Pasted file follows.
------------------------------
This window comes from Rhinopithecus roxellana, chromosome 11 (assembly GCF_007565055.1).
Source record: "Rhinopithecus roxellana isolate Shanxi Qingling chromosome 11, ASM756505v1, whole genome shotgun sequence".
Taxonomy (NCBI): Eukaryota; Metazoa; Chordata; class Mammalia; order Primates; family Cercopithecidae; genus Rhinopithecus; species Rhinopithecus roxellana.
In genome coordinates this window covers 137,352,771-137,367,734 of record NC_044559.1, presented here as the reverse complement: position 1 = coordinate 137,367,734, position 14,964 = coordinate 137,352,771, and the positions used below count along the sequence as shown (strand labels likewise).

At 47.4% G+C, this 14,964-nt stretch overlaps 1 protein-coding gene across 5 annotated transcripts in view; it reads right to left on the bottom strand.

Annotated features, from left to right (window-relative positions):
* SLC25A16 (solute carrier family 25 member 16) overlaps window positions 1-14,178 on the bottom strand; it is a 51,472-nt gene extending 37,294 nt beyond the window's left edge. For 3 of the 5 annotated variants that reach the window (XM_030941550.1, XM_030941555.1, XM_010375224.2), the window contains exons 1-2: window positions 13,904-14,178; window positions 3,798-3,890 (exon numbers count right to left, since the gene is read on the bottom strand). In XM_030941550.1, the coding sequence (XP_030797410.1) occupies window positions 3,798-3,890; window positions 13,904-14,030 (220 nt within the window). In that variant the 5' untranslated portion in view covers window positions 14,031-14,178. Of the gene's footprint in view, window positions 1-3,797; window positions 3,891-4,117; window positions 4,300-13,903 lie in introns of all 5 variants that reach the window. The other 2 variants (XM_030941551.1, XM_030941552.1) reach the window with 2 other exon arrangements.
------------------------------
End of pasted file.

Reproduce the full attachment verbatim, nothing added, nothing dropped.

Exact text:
This window comes from Rhinopithecus roxellana, chromosome 11 (assembly GCF_007565055.1).
Source record: "Rhinopithecus roxellana isolate Shanxi Qingling chromosome 11, ASM756505v1, whole genome shotgun sequence".
Taxonomy (NCBI): Eukaryota; Metazoa; Chordata; class Mammalia; order Primates; family Cercopithecidae; genus Rhinopithecus; species Rhinopithecus roxellana.
In genome coordinates this window covers 137,352,771-137,367,734 of record NC_044559.1, presented here as the reverse complement: position 1 = coordinate 137,367,734, position 14,964 = coordinate 137,352,771, and the positions used below count along the sequence as shown (strand labels likewise).

At 47.4% G+C, this 14,964-nt stretch overlaps 1 protein-coding gene across 5 annotated transcripts in view; it reads right to left on the bottom strand.

Annotated features, from left to right (window-relative positions):
* SLC25A16 (solute carrier family 25 member 16) overlaps window positions 1-14,178 on the bottom strand; it is a 51,472-nt gene extending 37,294 nt beyond the window's left edge. For 3 of the 5 annotated variants that reach the window (XM_030941550.1, XM_030941555.1, XM_010375224.2), the window contains exons 1-2: window positions 13,904-14,178; window positions 3,798-3,890 (exon numbers count right to left, since the gene is read on the bottom strand). In XM_030941550.1, the coding sequence (XP_030797410.1) occupies window positions 3,798-3,890; window positions 13,904-14,030 (220 nt within the window). In that variant the 5' untranslated portion in view covers window positions 14,031-14,178. Of the gene's footprint in view, window positions 1-3,797; window positions 3,891-4,117; window positions 4,300-13,903 lie in introns of all 5 variants that reach the window. The other 2 variants (XM_030941551.1, XM_030941552.1) reach the window with 2 other exon arrangements.